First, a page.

CDC's new HIV prevention plan draws criticism
AIDS advocates and some federal lawmakers have reacted with concern to plans announced in April by the Centers for Disease Control and Prevention to shift as much as $90 million in prevention funds away from community-based groups offering traditional HIV prevention programs to those targeting people already infected with the virus. Critics of the plan say this will shortchange proven prevention methods and represents a dangerous shift in the government's HIV fight. Debra-Fraser Howze, president of the National Black Leadership Council on AIDS, said a strategy "that only focuses on people who are already HIV-positive and takes no responsibility for prevention among people who are not yet positive is insane and, I feel, genocidal."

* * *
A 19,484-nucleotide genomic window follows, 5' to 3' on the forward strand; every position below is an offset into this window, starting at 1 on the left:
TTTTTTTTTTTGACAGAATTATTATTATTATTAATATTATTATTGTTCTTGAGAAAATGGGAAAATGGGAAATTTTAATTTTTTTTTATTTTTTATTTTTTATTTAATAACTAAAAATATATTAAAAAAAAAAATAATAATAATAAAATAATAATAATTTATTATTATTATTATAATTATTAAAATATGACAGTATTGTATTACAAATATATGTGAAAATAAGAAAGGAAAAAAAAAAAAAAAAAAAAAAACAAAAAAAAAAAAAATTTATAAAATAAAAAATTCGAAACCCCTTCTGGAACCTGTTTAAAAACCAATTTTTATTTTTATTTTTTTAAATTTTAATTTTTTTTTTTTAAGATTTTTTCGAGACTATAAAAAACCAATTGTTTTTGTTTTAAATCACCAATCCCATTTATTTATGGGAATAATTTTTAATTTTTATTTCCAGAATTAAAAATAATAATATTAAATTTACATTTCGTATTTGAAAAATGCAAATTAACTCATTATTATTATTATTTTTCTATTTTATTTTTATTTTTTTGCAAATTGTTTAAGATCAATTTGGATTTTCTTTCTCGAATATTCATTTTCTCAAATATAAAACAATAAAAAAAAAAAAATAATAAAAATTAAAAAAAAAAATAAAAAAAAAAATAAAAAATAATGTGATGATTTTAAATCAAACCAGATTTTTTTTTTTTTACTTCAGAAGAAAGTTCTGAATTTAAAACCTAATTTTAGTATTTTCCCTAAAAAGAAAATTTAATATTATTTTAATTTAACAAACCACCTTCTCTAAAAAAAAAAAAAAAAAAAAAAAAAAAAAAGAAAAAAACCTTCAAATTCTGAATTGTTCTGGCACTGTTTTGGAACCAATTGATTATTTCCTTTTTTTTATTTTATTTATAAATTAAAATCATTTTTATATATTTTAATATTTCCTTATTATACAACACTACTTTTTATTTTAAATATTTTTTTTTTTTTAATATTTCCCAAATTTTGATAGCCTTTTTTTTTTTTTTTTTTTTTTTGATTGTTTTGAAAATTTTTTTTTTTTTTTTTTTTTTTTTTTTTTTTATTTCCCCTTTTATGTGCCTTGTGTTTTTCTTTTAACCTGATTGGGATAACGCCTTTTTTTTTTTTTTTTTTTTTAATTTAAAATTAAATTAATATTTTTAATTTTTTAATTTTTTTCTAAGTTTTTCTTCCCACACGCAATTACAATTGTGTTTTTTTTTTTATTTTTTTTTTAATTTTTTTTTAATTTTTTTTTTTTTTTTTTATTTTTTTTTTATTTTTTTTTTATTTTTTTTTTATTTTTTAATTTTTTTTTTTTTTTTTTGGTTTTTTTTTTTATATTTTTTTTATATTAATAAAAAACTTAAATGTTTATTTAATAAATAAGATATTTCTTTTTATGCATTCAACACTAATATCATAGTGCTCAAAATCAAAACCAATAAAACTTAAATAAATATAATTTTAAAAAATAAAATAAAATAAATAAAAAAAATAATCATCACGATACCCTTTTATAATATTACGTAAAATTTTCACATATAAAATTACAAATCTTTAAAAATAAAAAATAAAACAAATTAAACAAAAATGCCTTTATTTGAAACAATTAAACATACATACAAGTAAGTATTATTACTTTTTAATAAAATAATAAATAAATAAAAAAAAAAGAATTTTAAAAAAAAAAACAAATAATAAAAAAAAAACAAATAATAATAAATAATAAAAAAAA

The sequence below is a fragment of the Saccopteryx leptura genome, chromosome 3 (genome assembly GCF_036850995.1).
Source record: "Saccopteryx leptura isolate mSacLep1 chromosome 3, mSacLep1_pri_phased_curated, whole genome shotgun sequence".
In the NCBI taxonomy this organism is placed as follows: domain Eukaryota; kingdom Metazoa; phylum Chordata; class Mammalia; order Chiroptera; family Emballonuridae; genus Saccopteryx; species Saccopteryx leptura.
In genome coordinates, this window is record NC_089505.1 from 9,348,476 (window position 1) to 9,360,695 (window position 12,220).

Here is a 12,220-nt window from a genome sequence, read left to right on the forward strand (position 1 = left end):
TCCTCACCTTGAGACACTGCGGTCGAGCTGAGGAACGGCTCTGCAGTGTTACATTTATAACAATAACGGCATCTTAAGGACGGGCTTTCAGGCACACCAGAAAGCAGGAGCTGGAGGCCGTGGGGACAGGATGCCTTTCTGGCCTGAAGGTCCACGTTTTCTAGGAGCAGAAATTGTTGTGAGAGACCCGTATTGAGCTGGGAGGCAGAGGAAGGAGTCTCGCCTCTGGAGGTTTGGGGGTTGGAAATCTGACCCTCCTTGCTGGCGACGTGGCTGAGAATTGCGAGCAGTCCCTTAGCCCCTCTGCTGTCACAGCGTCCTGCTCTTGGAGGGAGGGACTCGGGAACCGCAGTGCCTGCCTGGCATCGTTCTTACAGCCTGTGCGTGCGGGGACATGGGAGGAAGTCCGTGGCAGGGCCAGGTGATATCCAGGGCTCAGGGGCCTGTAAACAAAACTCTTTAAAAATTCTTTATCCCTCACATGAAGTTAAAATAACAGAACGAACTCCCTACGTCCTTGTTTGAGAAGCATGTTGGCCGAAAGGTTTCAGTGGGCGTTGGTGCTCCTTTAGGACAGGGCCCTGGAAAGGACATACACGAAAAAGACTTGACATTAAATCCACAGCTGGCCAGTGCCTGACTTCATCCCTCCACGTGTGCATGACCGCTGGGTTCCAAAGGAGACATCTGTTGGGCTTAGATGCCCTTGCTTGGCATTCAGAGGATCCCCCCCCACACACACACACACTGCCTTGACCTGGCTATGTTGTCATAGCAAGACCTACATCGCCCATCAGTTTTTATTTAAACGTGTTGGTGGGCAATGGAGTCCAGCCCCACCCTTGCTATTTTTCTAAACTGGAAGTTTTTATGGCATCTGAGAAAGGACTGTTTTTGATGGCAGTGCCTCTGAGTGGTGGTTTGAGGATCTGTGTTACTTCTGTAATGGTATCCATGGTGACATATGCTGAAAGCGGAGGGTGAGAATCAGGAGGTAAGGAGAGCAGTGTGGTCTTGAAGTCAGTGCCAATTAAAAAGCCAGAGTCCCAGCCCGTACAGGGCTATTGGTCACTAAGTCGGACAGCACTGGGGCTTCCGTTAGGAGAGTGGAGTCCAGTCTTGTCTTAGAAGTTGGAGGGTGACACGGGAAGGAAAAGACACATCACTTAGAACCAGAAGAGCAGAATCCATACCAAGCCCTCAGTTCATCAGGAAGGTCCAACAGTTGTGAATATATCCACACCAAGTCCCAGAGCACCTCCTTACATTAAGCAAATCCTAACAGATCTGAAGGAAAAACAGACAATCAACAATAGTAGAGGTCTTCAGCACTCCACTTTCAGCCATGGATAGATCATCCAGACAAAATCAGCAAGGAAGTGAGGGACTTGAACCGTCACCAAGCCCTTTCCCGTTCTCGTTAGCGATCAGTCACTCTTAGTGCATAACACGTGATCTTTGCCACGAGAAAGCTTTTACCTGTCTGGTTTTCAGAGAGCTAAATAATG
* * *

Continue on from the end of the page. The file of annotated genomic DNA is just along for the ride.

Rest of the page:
Robert Janssen, director of the Division of HIV/AIDS Prevention at CDC, said the agency does not plan to stop funding traditional prevention activities but that they will represent "a smaller share" of federally supported efforts. "What we don't want to do is just hand out condoms and brochures," he said. Janssen said the nonprofits may reapply and have a good chance of receiving their grants if they redesign their programs to focus on HIV-positive populations. If they do not, their CDC funding will likely run out in May 2004. They can still apply for part of the $140 million CDC provides state and local health departments for prevention efforts, but those agencies also are being directed to target HIV-infected people as their top priority.
The Congressional Black Caucus, House minority leader Nancy Pelosi, and other lawmakers are urging the Bush administration to reconsider the changes. "This is like we just threw public health out the window," said Donna Christensen, the Virgin Islands' nonvoting delegate to the House and the first female doctor to serve in Congress.